Tuesday, August 29, 2006

"Fools' Crusade," Diana Johnstone, and ethnic nationalism, Conclusion

Johnstone performs a neat trick by using the Serbo-Croat terms "narod" and "narodnost" instead of "nation" and "nationality"; by doing so, it is much easier to get away with distorting and overstating the particular nuances that mark the concept of 'nationalism' in the Balkans. BThe nationalism developed by many Balkan nations is, as mentioned, something of a work in progress, defined as much by the other as by any established sense of self. The distinction between a nation, which had Yugoslavia as it main political home, and a nationality, which had a political home in another country, was a Yugoslav innovation, not a traditional Slavic or Balkan distinction.

Having established--or, rather, casually and disingenuously implied--that the "Muslims" of Bosnia were not a legitimate nationality, Johnstone then procedes to de-legitamize Bosnia and Hercegovina as a geopolitical unit. The next paragraph includes this section:

"The Serbian argument was that only the peoples who joined together to form Yugoslaiva could decide to take it apart. Self-determination was the right of the peoples, not of the republics, regarded as arbitrary administrative units, drawn by the communists without popular consultation."

So 'the Serbs', including the government in Belgrade (which was led by the renamed Communist--now Socialist) take the Yugoslav concept of 'nation/nationality'--a distinction based on national borders which were arbitrarily drawn up by the Allies after World War I--as fundamental, but dismiss the borders between the republics--drawn up by communists, remember--as completely arbitrary.

The submission of the individual to the group is especially severe at this point in her thinking--the "peoples" have the right to take Yugoslavia apart in 1991 because 'they' created it in 1919. Nationalities are not only singular designations for groups of individual people, but singular actors with continual characteristics that span decades, endowing later generations of ethnically and culturally related people with certain obligations and entitlements, but precious little individual autonomy. It is amazing that, at the end of the 20th Century, a presumably educated and cultured Westerner is seriously advocating redrawing borders based on religiously-defined demography. Unanswered is the question of whether or not these new, ethnic borders would need to be redrawn as populations shifted and moved; unaddressed is the criteria by which any particular area of land is determined to be 'Serb' or 'Croat' or 'Muslim.' People per square kilometer? Square acre? More? In many areas, the population was so mixed that only fairly large land units would have made sizable stretches of contiguous territory of on ethnic group.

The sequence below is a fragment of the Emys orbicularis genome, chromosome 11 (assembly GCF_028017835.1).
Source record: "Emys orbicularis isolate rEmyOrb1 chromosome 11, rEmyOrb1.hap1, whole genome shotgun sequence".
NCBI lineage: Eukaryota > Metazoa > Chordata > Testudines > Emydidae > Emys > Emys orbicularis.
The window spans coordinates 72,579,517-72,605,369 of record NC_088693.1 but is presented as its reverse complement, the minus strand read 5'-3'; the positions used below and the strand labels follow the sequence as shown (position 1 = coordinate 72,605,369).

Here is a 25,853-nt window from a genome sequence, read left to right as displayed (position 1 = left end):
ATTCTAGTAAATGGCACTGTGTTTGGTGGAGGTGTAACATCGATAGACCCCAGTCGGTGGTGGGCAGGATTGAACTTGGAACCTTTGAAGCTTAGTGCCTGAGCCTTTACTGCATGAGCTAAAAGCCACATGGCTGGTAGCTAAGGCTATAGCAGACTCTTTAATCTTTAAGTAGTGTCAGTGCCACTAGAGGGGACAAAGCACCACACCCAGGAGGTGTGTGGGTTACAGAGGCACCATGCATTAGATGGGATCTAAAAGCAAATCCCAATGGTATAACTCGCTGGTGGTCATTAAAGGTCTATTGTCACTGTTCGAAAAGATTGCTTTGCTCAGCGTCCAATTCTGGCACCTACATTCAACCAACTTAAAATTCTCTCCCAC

Or, instead of larger land units, how about smaller? How else would you divide some of the cities of Bosnia? Although most, if not all, consisted of a majority of one ethnic group or another, in very few of them were the minorities insignificant. How would Johnstone have applied this logic to Vukovar, where neither Serbs nor Croats were majorities, but each made up well over a third of the population?

And finally, if the Slavic Muslims of Yugoslavia were not a real nationality, then what were they? While Johnstone gives the usual lip service to the notion that they were 'really' Serbs and/or Croats, she does not consider the implications of the strange notion that an ethnic or cultural group is not what they consider themselves to be. If Yugoslavia was made up of nations and nationalities, not republics, what was the place of Muslims in Yugoslavia, geographically as well as socially and politically. Johnstone doesn't seem to have considered this question. And if the borders were meaningless adminitrative boundries, to be replaced by boundries between 'nations' in the collective, ethnic sense, what was to be done with Bosnia? Johnstone has unwittingly raised this last unpleasant question. It should come as no surprise that she prefers not to answer.

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